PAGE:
Even if there is a genuine problem, given the propensity, even willingness, of graduates from Slovakia or Poland to come to the UK, does it mean that there has to be any change in the UK-s overall competitiveness? The fact is that the British education system, though not quite such a ba…

Taxing? Simples...

Over the past few weeks in the UK we have seen several stories about mistakes being made in tax calculation. These are not just the possible small discrepancies of a few- but a fundamental miscalculation of what is due by the revenue itself 1.4 millions are said to be due to pay more. Yet this morning, it is reported that over 10 million may now qualify for refunds.
Reduced to essentials, it is clear that the tax system is now so complicated that even the revenue themselves can not understand the system.
It is a matter of urgency that the UK simplifies the tax system. Apart from anything else, the mistakes that are being made cost millions, even billions, of Pounds to put right.
There are plenty of models out there, but speaking from an Estonian perspective, the simpler the tax code, and the easier it is to calculate and to pay, then the more tax revenue is raised.
Of course, that then allows the rates of taxation to be lower for any given level of revenue.

Revitalising the cult of Equity

The value of experience in any industry is to identify when something apparently new turns out to be an idea that has been rejected by a previous generation- often for a reason that is fundamental and fundamentally obvious, but which is discounted by a current generation of managers. For some reason, probably because the turnover of staff is so rapid, the City of London seems particularly adept at forgetting some hard learned lessons from the past. Experience in the City takes second fiddle to innovation.
Innovation in finance is part of the fundamental warp and weft of the whole business. It is through innovation that different firms seek to gain a competitive advantage and thus the young whizz-kid, who in most other industries would still be climbing the corporate ladder, in finance commands the highest rewards- including extremely high salaries. Yet, as we have seen from the recent financial crisis, there is a risk in preferring innovation over experience: there are few who dare to …

Looking after number one in Belarus

The last six months have seen an extraordinary change in the political direction of Belarus- sometimes known as the "last dictatorship in Europe". Alas, while "Transnistria", Azerbaijan, Armenia and even Russia are considered European, then Belarus' claim to fame is not as unique as all that.
Nevertheless the eccentric rule of Oleksander Lukashenka has continued. His fairly brutal security police continues to be called the KGB, and the flag of the country remains essentially that of the Soviet Republic. Yet, despite the extremely close relationship with Russia, including participating in the "Russian-Belarusian State Union", the country has managed to maintain its independence, despite continuing predictions of full union under the Kremlin. Historically the dictator has been extremely loyal, not to say slavish, to the Russian government.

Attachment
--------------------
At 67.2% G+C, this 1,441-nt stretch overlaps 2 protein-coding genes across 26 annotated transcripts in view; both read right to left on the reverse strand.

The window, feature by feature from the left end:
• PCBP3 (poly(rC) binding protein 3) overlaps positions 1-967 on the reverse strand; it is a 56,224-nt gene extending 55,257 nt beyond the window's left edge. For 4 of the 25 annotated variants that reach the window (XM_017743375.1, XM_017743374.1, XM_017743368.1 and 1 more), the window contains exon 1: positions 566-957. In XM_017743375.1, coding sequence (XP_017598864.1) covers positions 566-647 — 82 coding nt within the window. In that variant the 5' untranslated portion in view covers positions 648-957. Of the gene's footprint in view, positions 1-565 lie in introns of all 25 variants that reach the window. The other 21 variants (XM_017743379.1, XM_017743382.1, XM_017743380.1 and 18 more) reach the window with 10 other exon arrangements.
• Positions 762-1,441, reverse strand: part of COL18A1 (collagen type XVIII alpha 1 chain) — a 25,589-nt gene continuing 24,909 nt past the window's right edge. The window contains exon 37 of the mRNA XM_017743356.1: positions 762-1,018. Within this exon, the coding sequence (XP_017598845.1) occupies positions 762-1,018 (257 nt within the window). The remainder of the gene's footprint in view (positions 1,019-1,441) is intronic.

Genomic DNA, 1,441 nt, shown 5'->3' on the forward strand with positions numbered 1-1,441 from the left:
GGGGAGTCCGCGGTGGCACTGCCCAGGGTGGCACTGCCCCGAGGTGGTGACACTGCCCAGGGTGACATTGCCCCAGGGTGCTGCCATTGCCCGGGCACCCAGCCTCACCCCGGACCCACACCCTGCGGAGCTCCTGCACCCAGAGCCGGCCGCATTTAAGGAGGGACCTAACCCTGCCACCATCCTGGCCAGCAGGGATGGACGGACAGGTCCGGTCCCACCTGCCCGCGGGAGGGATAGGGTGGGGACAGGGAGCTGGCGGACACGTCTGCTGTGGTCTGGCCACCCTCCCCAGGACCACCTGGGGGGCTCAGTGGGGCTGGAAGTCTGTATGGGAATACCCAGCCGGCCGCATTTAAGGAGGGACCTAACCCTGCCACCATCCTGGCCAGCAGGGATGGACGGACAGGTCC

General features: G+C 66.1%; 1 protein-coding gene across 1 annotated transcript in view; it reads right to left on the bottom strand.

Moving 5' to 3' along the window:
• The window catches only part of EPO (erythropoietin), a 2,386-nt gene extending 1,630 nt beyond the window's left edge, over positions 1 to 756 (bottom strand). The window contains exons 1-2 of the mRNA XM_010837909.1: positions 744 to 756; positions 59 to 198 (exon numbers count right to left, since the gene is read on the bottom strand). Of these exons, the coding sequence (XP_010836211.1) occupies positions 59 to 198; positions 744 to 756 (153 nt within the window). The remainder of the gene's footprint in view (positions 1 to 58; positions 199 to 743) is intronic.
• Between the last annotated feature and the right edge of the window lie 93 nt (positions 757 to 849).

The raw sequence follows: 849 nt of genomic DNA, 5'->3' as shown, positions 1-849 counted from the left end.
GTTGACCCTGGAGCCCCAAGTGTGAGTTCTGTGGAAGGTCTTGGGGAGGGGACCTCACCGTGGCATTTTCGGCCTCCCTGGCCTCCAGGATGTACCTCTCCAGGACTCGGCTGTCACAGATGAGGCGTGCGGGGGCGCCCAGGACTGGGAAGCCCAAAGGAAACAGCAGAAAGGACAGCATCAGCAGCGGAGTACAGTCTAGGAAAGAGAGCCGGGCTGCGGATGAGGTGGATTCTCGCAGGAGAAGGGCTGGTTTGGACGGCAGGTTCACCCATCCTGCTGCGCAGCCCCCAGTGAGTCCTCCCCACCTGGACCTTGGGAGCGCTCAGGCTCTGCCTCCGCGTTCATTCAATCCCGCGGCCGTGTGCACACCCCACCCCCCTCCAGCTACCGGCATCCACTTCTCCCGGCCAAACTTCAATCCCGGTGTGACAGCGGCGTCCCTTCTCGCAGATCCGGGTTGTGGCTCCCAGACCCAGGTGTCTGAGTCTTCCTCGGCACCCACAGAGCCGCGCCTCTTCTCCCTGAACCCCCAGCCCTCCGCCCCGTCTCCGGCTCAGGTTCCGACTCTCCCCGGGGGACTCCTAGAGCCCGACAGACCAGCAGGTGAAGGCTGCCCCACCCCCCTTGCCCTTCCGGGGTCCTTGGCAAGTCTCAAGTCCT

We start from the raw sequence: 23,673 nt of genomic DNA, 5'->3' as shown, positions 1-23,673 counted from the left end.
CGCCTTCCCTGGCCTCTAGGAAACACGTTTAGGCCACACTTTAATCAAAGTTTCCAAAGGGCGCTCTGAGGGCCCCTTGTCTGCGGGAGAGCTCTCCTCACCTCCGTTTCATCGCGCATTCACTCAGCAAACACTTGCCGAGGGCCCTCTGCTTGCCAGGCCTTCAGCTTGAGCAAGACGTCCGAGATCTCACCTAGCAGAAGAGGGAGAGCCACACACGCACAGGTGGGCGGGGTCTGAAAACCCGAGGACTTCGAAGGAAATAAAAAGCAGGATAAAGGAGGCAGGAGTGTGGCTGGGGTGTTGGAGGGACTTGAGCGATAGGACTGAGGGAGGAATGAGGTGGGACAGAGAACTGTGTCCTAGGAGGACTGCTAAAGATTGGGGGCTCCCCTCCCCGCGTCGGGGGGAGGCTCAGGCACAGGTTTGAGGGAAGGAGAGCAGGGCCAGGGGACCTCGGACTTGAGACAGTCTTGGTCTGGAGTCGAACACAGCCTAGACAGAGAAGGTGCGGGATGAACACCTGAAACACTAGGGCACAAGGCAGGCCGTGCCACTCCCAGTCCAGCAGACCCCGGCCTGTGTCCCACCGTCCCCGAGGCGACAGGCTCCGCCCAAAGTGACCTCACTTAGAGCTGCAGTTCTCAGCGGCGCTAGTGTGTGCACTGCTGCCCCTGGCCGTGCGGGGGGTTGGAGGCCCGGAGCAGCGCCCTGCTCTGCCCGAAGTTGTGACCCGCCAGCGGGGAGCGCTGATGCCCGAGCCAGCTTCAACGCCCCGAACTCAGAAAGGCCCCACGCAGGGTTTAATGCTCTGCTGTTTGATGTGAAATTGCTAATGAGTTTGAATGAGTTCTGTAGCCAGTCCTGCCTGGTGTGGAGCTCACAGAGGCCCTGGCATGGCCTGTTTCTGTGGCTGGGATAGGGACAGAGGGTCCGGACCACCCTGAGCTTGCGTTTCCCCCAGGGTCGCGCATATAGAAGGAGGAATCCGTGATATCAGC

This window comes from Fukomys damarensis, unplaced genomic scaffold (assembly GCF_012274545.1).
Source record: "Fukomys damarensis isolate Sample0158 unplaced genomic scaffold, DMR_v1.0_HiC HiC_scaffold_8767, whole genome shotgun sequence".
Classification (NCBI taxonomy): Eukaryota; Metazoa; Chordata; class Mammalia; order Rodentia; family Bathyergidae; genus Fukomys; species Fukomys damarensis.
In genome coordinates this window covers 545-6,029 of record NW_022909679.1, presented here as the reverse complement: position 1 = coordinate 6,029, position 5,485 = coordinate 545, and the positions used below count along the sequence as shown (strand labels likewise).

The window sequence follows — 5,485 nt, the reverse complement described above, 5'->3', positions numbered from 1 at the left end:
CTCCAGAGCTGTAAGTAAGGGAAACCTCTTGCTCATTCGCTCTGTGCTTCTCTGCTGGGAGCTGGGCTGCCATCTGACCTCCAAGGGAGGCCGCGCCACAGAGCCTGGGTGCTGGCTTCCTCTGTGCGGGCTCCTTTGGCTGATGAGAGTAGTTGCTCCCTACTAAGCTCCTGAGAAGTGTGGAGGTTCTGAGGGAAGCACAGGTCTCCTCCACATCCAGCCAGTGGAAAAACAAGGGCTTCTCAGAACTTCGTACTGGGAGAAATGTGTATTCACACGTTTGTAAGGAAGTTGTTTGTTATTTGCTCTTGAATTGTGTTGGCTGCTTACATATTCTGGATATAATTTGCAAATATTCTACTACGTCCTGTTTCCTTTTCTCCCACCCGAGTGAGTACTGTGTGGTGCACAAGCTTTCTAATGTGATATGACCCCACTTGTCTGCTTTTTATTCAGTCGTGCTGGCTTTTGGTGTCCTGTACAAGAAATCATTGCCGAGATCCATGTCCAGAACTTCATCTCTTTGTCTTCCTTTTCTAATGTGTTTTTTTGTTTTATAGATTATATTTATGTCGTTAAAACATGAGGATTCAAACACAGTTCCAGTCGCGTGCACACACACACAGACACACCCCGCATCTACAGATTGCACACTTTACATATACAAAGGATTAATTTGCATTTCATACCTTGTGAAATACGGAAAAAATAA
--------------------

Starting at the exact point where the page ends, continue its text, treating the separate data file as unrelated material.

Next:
It is the relationship between Mi'nsk and Moscow that has changed, rather than any great opening up of democrac…

Darwin award nominees

Not sure why , but the latest crop of headlines gave me a very extreme attack of the giggles:
Firstly, a dullard school student who electrocuted himself by connecting his nipples to mains electricity is trying to sue the teacher at the school where this took place, because he should have warned him that this was dangerous. Frankly the idea that this guy could still contribute to the gene pool is a fairly scary prospect.
The second story, sadly shows that the gene pool does indeed remain contaminated by spectacular stupidity: a father seeking to drive a spider from behind a toilet by spraying a highly flammable aerosol at the unfortunate arachnid... and then lighting a match. The subsequent explosion caused structural damage and put our intrepid spider hunter into hospital. The fate of the spider is unknown.
Just another day of reporting in the Daily Mail...

Looking to the past in Somaliland

Somalia is one of the most benighted places on the planet. Staggeringly violent, desperately poor, it regularly comes last in any ranking of the nations of the Earth. Since the collapse of the Somali state, nearly twenty years ago, the country has become a extremely dangerous anarchy. The capital Mogadishu, once known as the Pearl of the Indian Ocean, now stands in ruins.
Somalia is the number one example of a failed state. It has no government.
In the face of this breakdown, it is worth considering that the state of Somalia, created in 1960, rests on two historic foundations: the former colonies of Italian Somalia and British Somaliland. Under the repressive regime of Said Barre, the two were forced into one. The fall of his regime, and the subsequent collapse of the state led to the emergence of a separate government in the former British Somaliland.
It is by no means a utopian state: it remains extremely poor and undeveloped. However, compared to the rest of former Somalia, Somaliland…

Blair Fantasia wrecks his party

Tony Blair's enemies are legion. Many express themselves forcibly: he is a "political shape shifter", "unprincipled or deluded", "master of lies and spin", "the ultimate hypocrite". Gideon Rachman in yesterday's FT, suggests that the hatred of Blair is overdone, and that eventually a more balanced view will emerge.
Perhaps this may be true about some of his policies in office, but the huge mistakes that Blair made are obvious to even an unbiased observer. The half baked version of devolution that Labour offered will cause us constitutional problems for years to come. Even what Blair regards as his greatest success, the Northern Ireland peace process, was largely the work of Mo Mowlam, and even that -which he was so quick to claim the credit for- remains dangerously incomplete. The huge increase in government expenditure that he presided over led us to a national financial crisis, and his "reforms" of the NHS drastically incre…